With 65 miles of ancient canals, 25 percent of the city’s surface consists of navigable waterways and Amsterdam is still the most watery city in the world. The city was founded around 1250 with the building of the Dam that gave it its name - ‘Aeme Stelle Redamme’ is Medieval Dutch for: ‘Dam in a Watery Area’. The first canals were dug for water management and defence. As the city expanded in the Middle Ages, successive defence moats ended up inside the walls and lost their function but they acquired an important new one; local transport of merchandise. In one very ambitious expansion project that took 50 years, the 3 main canals of the city were dug and the houses around them were built. Completed around 1660, it made the city grow to 4 times its size and gave it the most intricate and efficient system of navigable waterways in the world. These three main canals form a historic monument which was placed on the World Heritage List in 2009.
Today you can tour the canals on foot, by bike or on a canal cruise.
Nearly half of all journeys in Amsterdam are by bike. The Dutch are proud of their biking culture and can be seen pedaling rain or shine (although never with a helmet!) through the city streets. Bicycle paths connect the entire country and cyclists are well respected on the roads. This makes cycling an efficient way to get around the medieval city streets and bikes are available to hire. Take care if you are walking in Amsterdam, especially in the narrow streets around the canals, as bicycles may not always stop for unwary tourists!
Amsterdam has over 1000 restaurants catering for the tastes, needs and budgets of even the most discerning visitor. From vegetarians, to fast food, to haute cuisine, the city boasts stylish and top quality restaurants as well as traditional Amsterdam cafes and Dutch Pancake houses.
For an authentic taste of Dutch culture, don't miss a visit to a traditional Dutch pub known as a 'brown café' (bruin café). These local watering-holes are a quintessential part of Amsterdam’s culture. The Dutch word that embodies the unique experience of coziness, or a comfortable, relaxing time, is 'Gezelligheid'. It is this concept that each cafe or bar tries to express in its own unique way. While some offer live music or exhibitions, others appeal to the romantic with lovely views and distinctive decor. Many offer a wide selection of beers, bar games and ‘borrel hapjes’ (snacks) as well as coffee and cakes.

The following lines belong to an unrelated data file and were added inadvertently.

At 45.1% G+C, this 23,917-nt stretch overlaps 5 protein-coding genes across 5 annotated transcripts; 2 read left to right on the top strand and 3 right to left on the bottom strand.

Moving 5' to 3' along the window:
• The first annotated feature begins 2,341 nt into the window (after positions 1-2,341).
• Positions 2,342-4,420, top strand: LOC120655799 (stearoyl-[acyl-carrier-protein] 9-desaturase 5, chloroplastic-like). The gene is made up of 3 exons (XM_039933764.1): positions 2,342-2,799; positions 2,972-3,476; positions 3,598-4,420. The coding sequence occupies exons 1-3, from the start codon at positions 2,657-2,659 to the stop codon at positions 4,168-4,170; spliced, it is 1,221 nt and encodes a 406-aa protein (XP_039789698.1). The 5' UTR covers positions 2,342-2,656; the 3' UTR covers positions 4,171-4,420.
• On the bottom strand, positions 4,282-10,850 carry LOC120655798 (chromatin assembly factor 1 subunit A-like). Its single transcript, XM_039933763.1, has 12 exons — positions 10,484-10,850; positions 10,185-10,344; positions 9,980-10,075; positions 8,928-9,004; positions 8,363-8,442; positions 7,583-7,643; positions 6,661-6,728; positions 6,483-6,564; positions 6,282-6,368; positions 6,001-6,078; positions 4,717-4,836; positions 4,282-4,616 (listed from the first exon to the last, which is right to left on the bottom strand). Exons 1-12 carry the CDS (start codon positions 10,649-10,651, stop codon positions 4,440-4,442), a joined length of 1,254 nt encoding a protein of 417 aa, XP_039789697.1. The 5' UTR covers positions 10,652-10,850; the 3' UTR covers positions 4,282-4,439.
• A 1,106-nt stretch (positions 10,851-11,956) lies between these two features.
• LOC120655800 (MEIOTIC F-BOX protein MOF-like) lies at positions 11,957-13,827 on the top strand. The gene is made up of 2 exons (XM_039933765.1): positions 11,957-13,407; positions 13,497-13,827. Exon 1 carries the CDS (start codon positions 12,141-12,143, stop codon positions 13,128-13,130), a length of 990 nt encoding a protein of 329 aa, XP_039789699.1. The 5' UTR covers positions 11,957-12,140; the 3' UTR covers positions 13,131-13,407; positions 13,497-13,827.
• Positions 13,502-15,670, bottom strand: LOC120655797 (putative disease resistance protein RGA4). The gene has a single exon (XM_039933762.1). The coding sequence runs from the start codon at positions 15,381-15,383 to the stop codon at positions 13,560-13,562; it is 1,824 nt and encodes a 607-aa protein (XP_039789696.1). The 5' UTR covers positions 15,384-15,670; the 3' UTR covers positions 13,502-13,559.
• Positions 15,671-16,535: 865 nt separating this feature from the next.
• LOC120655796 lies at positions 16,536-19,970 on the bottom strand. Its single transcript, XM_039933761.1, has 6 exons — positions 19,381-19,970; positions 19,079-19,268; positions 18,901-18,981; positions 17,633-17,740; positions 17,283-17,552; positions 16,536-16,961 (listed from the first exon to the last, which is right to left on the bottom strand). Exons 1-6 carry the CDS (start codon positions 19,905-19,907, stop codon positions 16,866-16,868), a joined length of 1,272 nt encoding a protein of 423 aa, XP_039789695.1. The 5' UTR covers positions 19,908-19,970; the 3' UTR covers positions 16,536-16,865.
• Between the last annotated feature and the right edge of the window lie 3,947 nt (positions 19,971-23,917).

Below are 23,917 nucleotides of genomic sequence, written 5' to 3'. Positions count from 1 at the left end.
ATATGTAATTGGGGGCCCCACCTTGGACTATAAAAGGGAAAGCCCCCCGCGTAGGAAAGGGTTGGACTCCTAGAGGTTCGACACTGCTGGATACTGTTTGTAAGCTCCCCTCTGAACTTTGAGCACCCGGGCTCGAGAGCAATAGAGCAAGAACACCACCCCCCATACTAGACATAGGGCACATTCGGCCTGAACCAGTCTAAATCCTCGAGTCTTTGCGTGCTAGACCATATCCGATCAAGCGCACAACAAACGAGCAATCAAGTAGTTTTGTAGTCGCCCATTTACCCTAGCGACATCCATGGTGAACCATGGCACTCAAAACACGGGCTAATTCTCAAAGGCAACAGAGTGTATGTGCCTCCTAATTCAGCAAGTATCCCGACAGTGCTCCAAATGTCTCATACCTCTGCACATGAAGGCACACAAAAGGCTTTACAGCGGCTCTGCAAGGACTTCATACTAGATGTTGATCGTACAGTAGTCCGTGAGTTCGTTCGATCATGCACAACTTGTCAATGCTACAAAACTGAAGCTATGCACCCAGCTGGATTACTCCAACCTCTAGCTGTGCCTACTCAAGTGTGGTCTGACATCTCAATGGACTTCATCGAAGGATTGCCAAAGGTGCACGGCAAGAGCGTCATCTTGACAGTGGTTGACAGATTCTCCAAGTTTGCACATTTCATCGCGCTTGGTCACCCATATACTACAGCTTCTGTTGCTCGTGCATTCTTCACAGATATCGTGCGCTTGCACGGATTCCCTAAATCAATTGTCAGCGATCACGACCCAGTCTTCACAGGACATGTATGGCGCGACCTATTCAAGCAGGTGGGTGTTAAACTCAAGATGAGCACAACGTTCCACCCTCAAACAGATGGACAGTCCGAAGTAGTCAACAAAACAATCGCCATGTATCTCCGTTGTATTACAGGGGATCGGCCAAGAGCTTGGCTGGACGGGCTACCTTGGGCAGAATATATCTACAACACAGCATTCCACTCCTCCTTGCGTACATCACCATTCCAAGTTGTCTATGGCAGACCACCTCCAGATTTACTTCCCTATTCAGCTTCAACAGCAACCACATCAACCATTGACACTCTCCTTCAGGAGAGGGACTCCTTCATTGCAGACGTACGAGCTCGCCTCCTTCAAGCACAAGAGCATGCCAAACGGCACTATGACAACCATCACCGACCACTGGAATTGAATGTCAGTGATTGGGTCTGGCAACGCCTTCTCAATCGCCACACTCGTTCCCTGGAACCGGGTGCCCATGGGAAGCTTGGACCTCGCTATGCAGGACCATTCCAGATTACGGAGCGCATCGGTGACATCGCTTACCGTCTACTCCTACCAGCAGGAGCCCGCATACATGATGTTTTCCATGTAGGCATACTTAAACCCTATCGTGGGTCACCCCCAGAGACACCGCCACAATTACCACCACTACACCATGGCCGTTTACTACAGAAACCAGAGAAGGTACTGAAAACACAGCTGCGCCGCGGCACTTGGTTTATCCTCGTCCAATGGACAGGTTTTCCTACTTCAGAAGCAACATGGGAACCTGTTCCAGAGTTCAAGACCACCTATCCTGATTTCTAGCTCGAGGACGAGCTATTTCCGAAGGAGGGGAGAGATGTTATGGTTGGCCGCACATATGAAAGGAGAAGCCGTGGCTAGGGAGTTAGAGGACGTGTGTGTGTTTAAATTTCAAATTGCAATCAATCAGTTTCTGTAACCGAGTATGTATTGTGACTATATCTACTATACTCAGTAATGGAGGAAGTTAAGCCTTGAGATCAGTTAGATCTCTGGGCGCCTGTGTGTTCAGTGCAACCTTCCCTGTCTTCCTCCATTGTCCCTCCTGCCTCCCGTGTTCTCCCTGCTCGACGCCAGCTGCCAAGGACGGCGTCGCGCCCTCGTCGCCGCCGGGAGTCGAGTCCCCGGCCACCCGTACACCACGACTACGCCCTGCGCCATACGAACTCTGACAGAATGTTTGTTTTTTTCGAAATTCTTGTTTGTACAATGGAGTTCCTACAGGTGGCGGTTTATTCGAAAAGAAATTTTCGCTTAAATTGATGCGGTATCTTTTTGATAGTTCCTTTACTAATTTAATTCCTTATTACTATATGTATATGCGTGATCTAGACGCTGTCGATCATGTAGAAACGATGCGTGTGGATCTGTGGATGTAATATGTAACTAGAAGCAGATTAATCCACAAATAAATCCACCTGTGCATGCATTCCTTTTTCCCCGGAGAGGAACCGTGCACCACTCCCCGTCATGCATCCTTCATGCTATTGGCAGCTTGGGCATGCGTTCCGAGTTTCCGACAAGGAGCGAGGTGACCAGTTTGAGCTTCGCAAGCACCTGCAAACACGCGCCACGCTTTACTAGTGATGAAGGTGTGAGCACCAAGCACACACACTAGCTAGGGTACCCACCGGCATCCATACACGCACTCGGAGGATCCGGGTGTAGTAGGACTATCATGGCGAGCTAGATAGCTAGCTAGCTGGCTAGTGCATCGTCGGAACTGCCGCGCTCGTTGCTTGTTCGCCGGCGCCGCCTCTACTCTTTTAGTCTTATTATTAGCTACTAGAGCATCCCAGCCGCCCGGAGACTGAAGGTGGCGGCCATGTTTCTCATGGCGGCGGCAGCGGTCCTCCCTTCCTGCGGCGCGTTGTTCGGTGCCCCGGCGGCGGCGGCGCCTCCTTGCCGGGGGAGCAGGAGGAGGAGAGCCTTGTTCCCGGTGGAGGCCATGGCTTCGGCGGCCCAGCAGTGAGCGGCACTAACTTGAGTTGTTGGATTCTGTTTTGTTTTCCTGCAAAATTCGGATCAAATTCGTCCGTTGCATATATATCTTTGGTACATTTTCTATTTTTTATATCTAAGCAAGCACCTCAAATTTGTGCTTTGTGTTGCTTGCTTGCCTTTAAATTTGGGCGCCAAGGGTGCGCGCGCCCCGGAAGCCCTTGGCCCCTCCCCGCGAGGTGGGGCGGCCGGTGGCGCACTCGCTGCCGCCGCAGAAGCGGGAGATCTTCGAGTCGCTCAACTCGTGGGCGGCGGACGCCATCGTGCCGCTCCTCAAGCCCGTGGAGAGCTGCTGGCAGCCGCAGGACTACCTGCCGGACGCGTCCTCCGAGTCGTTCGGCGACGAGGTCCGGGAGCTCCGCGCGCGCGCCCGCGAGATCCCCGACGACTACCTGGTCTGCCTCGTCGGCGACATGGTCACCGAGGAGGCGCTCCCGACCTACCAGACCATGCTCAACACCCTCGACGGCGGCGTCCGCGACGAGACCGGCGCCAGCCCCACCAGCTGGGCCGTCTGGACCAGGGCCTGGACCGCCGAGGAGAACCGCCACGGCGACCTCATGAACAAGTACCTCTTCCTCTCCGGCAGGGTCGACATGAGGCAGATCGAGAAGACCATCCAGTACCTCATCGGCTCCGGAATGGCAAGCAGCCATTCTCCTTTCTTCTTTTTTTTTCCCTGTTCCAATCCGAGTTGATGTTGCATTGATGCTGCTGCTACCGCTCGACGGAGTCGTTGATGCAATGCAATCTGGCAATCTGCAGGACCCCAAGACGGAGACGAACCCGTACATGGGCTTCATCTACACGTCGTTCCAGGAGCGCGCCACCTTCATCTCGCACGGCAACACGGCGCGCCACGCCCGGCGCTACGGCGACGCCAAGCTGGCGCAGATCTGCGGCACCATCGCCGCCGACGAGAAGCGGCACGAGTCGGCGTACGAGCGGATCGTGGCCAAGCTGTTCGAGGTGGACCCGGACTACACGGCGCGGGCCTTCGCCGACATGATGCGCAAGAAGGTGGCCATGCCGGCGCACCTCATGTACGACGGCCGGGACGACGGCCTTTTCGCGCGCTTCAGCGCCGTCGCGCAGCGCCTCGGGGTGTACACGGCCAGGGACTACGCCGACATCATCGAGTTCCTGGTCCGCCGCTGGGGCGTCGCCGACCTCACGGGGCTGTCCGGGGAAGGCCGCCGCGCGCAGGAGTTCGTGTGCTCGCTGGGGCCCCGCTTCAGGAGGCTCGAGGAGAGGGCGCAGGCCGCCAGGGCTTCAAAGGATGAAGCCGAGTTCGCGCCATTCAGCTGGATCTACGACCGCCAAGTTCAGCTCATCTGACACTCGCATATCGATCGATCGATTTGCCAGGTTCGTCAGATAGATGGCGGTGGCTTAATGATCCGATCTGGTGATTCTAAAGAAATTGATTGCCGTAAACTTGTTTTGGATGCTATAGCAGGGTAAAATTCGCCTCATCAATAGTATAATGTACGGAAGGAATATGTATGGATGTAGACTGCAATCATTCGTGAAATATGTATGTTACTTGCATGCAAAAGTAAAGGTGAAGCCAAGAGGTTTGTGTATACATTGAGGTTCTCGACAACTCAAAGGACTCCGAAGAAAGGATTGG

Dutch Pancake Houses
Dutch pancakes are an entirely different species than American pancakes, French crêpes, South Indian dosa or any other pancake you may have been exposed to. ith the diameter of a satellite dish, Dutch pancakes are often savory (bacon, ham, cheese), sometimes sweet (pineapple, banana, apple), and always consumed for dinner: most pancake restaurants don't open until well after breakfast time! Pancakes and their little cousins, poffertjes, are a popular and typically Dutch meal.
Amsterdam Airport Schiphol, the Netherland’s international airport, is situated around 20 km from Amsterdam centre. Ninety airlines fly to and from Schiphol and have offices at the airport or in Amsterdam. You can reach the city from Amsterdam Airport Schiphol in just half an hour by train, taxi or bus.
Schiphol train station is located directly underneath the airport. From here, intercities and slower trains from the Nederlandse Spoorwegen (Dutch Railways - NS) can take you to Amsterdam Central Station (city centre) in approximately 25 minutes.
The Connexxion Amsterdam Tourist Ticket costs €10 for a round trip. The bus takes only 30 minutes from Schiphol Plaza to the centre of Amsterdam (Leidseplein). There are 6 to 8 buses each hour. Return journeys do not have to take place on the same day.
The taxi rank is located at the airport’s exit. Depending on traffic, a taxi can take you to the city centre in half an hour. One ride will cost you approximately €40.
City travel options
GVB is the public transport company of Amsterdam providing an integrated metro, tram and bus service throughout Amsterdam and its surrounding areas. 24, 48 and 72 hour GVB passes allow for unlimited travel on all trams, buses, metros and night buses for the duration of the pass and provide the most economical way for visitors to explore the city.
Bike Hire: The easiest way to get around Amsterdam is by bike. Avoid parking problems, traffic queues, and experience the city like a local. There are bike hire shops all over the city.